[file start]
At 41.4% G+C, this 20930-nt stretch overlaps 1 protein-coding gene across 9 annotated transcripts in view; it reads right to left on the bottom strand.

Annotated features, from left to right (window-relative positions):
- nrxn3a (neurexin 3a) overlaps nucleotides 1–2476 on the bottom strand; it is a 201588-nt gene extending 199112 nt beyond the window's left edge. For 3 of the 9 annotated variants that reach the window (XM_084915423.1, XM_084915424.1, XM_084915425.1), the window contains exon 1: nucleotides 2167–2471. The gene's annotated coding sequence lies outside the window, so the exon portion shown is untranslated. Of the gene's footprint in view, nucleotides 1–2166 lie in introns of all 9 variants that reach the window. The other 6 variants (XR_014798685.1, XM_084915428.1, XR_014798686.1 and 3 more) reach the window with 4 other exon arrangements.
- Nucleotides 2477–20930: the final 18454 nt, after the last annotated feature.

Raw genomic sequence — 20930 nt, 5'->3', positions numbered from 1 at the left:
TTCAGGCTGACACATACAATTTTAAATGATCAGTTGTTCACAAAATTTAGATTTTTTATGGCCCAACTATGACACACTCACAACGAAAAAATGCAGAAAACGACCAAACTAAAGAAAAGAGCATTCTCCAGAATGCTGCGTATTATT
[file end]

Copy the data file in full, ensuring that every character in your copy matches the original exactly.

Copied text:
At 41.4% G+C, this 20930-nt stretch overlaps 1 protein-coding gene across 9 annotated transcripts in view; it reads right to left on the bottom strand.

Annotated features, from left to right (window-relative positions):
- nrxn3a (neurexin 3a) overlaps nucleotides 1–2476 on the bottom strand; it is a 201588-nt gene extending 199112 nt beyond the window's left edge. For 3 of the 9 annotated variants that reach the window (XM_084915423.1, XM_084915424.1, XM_084915425.1), the window contains exon 1: nucleotides 2167–2471. The gene's annotated coding sequence lies outside the window, so the exon portion shown is untranslated. Of the gene's footprint in view, nucleotides 1–2166 lie in introns of all 9 variants that reach the window. The other 6 variants (XR_014798685.1, XM_084915428.1, XR_014798686.1 and 3 more) reach the window with 4 other exon arrangements.
- Nucleotides 2477–20930: the final 18454 nt, after the last annotated feature.

Raw genomic sequence — 20930 nt, 5'->3', positions numbered from 1 at the left:
TTCAGGCTGACACATACAATTTTAAATGATCAGTTGTTCACAAAATTTAGATTTTTTATGGCCCAACTATGACACACTCACAACGAAAAAATGCAGAAAACGACCAAACTAAAGAAAAGAGCATTCTCCAGAATGCTGCGTATTATT